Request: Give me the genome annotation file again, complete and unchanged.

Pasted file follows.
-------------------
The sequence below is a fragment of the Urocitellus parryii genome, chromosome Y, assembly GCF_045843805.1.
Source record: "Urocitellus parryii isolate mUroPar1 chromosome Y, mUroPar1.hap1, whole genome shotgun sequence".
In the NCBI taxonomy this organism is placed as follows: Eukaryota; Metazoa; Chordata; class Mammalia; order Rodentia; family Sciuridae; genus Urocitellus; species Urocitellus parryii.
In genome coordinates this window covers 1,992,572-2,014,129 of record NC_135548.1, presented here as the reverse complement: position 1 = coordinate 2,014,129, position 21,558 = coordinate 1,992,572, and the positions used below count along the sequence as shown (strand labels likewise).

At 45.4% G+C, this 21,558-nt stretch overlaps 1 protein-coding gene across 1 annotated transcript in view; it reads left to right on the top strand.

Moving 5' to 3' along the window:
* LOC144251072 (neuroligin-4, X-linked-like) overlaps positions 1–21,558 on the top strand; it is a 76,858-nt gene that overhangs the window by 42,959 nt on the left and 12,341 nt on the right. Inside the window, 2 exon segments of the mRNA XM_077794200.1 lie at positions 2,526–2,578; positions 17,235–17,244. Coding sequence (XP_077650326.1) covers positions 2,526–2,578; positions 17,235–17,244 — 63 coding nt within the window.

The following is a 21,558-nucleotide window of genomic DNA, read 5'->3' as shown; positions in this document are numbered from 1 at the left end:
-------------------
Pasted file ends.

The sequence below is a fragment of the Urocitellus parryii genome, chromosome Y, assembly GCF_045843805.1.
Source record: "Urocitellus parryii isolate mUroPar1 chromosome Y, mUroPar1.hap1, whole genome shotgun sequence".
In the NCBI taxonomy this organism is placed as follows: Eukaryota; Metazoa; Chordata; class Mammalia; order Rodentia; family Sciuridae; genus Urocitellus; species Urocitellus parryii.
In genome coordinates this window covers 1,992,572-2,014,129 of record NC_135548.1, presented here as the reverse complement: position 1 = coordinate 2,014,129, position 21,558 = coordinate 1,992,572, and the positions used below count along the sequence as shown (strand labels likewise).

At 45.4% G+C, this 21,558-nt stretch overlaps 1 protein-coding gene across 1 annotated transcript in view; it reads left to right on the top strand.

Moving 5' to 3' along the window:
* LOC144251072 (neuroligin-4, X-linked-like) overlaps positions 1–21,558 on the top strand; it is a 76,858-nt gene that overhangs the window by 42,959 nt on the left and 12,341 nt on the right. Inside the window, 2 exon segments of the mRNA XM_077794200.1 lie at positions 2,526–2,578; positions 17,235–17,244. Coding sequence (XP_077650326.1) covers positions 2,526–2,578; positions 17,235–17,244 — 63 coding nt within the window.

The following is a 21,558-nucleotide window of genomic DNA, read 5'->3' as shown; positions in this document are numbered from 1 at the left end: